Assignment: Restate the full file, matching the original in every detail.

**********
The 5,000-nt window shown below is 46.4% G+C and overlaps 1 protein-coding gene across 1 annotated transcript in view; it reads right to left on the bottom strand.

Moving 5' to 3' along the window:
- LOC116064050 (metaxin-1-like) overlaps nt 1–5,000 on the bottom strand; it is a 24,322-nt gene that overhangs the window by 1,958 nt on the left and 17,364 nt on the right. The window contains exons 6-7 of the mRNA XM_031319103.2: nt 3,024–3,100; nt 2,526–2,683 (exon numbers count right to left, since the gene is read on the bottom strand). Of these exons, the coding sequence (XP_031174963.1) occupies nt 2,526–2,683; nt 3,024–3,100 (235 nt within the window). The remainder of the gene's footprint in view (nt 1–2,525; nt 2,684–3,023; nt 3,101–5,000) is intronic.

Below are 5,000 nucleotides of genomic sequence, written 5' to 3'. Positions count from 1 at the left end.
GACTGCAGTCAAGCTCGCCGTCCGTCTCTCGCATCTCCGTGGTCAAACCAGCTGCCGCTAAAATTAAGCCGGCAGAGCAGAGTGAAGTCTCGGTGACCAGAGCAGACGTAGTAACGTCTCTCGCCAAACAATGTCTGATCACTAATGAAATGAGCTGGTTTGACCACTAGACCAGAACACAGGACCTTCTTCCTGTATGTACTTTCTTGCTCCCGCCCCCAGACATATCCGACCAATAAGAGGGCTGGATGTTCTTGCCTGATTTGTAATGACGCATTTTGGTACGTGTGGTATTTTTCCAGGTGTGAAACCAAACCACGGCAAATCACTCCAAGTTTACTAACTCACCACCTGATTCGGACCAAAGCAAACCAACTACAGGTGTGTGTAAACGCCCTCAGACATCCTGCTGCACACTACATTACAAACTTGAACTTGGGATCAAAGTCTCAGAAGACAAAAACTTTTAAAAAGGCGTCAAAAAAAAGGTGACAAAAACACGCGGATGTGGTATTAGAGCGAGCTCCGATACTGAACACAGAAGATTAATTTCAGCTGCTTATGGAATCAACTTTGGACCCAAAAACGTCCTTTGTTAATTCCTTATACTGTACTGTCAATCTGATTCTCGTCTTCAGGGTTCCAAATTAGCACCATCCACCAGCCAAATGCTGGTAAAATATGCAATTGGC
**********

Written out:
The 5,000-nt window shown below is 46.4% G+C and overlaps 1 protein-coding gene across 1 annotated transcript in view; it reads right to left on the bottom strand.

Moving 5' to 3' along the window:
- LOC116064050 (metaxin-1-like) overlaps nt 1–5,000 on the bottom strand; it is a 24,322-nt gene that overhangs the window by 1,958 nt on the left and 17,364 nt on the right. The window contains exons 6-7 of the mRNA XM_031319103.2: nt 3,024–3,100; nt 2,526–2,683 (exon numbers count right to left, since the gene is read on the bottom strand). Of these exons, the coding sequence (XP_031174963.1) occupies nt 2,526–2,683; nt 3,024–3,100 (235 nt within the window). The remainder of the gene's footprint in view (nt 1–2,525; nt 2,684–3,023; nt 3,101–5,000) is intronic.

Below are 5,000 nucleotides of genomic sequence, written 5' to 3'. Positions count from 1 at the left end.
GACTGCAGTCAAGCTCGCCGTCCGTCTCTCGCATCTCCGTGGTCAAACCAGCTGCCGCTAAAATTAAGCCGGCAGAGCAGAGTGAAGTCTCGGTGACCAGAGCAGACGTAGTAACGTCTCTCGCCAAACAATGTCTGATCACTAATGAAATGAGCTGGTTTGACCACTAGACCAGAACACAGGACCTTCTTCCTGTATGTACTTTCTTGCTCCCGCCCCCAGACATATCCGACCAATAAGAGGGCTGGATGTTCTTGCCTGATTTGTAATGACGCATTTTGGTACGTGTGGTATTTTTCCAGGTGTGAAACCAAACCACGGCAAATCACTCCAAGTTTACTAACTCACCACCTGATTCGGACCAAAGCAAACCAACTACAGGTGTGTGTAAACGCCCTCAGACATCCTGCTGCACACTACATTACAAACTTGAACTTGGGATCAAAGTCTCAGAAGACAAAAACTTTTAAAAAGGCGTCAAAAAAAAGGTGACAAAAACACGCGGATGTGGTATTAGAGCGAGCTCCGATACTGAACACAGAAGATTAATTTCAGCTGCTTATGGAATCAACTTTGGACCCAAAAACGTCCTTTGTTAATTCCTTATACTGTACTGTCAATCTGATTCTCGTCTTCAGGGTTCCAAATTAGCACCATCCACCAGCCAAATGCTGGTAAAATATGCAATTGGC